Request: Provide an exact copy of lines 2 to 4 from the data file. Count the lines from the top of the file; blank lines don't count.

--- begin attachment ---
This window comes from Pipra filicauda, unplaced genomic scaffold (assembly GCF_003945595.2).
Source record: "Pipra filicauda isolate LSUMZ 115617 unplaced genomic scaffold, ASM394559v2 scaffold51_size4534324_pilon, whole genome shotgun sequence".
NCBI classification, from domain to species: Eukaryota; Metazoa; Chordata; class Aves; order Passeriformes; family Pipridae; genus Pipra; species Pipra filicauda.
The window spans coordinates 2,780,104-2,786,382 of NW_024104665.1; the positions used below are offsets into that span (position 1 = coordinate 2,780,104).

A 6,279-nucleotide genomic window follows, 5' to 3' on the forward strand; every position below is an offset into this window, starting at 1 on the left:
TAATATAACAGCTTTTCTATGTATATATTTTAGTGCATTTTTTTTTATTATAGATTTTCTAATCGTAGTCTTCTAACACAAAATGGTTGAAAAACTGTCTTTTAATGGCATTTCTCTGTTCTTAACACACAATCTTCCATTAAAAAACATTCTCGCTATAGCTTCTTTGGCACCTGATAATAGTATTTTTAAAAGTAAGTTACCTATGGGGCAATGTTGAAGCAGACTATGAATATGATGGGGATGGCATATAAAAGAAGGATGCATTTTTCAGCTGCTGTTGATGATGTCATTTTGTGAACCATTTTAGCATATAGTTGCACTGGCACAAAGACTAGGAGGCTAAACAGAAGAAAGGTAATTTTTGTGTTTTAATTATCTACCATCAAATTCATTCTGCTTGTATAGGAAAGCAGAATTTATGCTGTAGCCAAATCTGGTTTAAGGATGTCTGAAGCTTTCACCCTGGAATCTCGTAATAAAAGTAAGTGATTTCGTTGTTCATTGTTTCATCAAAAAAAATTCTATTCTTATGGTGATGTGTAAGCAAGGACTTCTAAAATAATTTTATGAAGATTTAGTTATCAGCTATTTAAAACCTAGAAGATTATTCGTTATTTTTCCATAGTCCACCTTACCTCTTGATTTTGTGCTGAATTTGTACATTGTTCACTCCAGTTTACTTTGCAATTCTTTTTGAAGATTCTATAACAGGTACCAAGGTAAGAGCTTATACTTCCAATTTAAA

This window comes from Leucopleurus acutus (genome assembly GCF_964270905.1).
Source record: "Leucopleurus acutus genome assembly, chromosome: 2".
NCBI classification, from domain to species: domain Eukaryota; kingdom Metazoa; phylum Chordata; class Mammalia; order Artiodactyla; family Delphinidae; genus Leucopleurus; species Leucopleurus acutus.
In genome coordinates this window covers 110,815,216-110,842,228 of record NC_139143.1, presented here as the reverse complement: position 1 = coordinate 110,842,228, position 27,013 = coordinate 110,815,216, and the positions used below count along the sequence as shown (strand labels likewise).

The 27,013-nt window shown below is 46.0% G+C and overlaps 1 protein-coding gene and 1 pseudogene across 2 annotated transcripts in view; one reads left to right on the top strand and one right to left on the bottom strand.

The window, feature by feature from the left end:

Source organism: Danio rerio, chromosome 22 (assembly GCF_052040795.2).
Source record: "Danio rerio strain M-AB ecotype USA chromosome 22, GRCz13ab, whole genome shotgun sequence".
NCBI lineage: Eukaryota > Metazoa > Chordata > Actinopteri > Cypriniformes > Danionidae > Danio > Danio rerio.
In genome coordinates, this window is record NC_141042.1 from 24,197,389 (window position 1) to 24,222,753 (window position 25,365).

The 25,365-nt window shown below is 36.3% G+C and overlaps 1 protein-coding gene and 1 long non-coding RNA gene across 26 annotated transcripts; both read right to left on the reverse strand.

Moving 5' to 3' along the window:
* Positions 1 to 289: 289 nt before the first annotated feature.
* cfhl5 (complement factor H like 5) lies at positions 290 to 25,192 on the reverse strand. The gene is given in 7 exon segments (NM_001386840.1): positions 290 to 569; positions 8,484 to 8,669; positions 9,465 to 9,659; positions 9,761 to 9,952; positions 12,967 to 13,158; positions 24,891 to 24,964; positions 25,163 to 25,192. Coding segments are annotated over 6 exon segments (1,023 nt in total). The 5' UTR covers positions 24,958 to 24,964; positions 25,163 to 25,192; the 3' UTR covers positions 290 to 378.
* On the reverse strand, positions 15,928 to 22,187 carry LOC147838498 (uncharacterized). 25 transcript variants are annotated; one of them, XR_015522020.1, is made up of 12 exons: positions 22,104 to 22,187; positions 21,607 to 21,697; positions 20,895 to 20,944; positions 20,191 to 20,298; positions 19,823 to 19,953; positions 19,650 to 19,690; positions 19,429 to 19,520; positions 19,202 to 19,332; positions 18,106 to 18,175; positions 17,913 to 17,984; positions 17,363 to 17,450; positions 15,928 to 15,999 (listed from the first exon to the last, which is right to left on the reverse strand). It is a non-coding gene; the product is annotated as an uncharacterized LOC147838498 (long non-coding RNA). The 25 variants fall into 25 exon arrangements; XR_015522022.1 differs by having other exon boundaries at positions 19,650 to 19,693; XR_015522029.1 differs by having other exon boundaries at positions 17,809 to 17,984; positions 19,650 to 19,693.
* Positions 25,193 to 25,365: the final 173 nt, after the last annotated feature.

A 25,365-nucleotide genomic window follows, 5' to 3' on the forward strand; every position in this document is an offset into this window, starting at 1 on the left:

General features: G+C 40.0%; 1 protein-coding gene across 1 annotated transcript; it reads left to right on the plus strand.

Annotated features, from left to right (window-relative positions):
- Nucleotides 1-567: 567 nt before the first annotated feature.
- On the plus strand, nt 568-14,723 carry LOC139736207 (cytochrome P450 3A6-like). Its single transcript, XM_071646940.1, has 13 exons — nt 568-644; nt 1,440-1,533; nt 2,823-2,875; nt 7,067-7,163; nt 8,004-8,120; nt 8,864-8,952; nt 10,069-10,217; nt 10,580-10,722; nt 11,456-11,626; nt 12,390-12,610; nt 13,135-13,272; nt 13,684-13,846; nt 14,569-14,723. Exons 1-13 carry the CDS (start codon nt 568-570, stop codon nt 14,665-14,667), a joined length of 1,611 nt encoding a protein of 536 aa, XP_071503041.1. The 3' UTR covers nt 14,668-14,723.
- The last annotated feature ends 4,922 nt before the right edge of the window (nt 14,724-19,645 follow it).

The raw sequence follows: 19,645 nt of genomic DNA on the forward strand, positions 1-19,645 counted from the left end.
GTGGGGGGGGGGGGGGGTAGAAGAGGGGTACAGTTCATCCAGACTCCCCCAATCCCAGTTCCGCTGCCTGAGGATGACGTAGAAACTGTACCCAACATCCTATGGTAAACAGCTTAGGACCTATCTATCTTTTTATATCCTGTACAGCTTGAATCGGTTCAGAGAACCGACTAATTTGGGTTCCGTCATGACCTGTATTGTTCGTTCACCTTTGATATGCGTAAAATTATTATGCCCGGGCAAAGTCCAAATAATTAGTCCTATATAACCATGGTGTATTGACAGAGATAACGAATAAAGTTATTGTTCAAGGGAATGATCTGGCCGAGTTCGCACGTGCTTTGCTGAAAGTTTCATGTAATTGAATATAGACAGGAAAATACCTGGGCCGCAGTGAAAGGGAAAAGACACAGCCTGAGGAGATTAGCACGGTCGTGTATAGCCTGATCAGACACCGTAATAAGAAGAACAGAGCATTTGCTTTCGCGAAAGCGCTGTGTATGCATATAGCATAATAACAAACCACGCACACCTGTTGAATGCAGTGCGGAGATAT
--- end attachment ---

Source record: "Pipra filicauda isolate LSUMZ 115617 unplaced genomic scaffold, ASM394559v2 scaffold51_size4534324_pilon, whole genome shotgun sequence".
NCBI classification, from domain to species: Eukaryota; Metazoa; Chordata; class Aves; order Passeriformes; family Pipridae; genus Pipra; species Pipra filicauda.
The window spans coordinates 2,780,104-2,786,382 of NW_024104665.1; the positions used below are offsets into that span (position 1 = coordinate 2,780,104).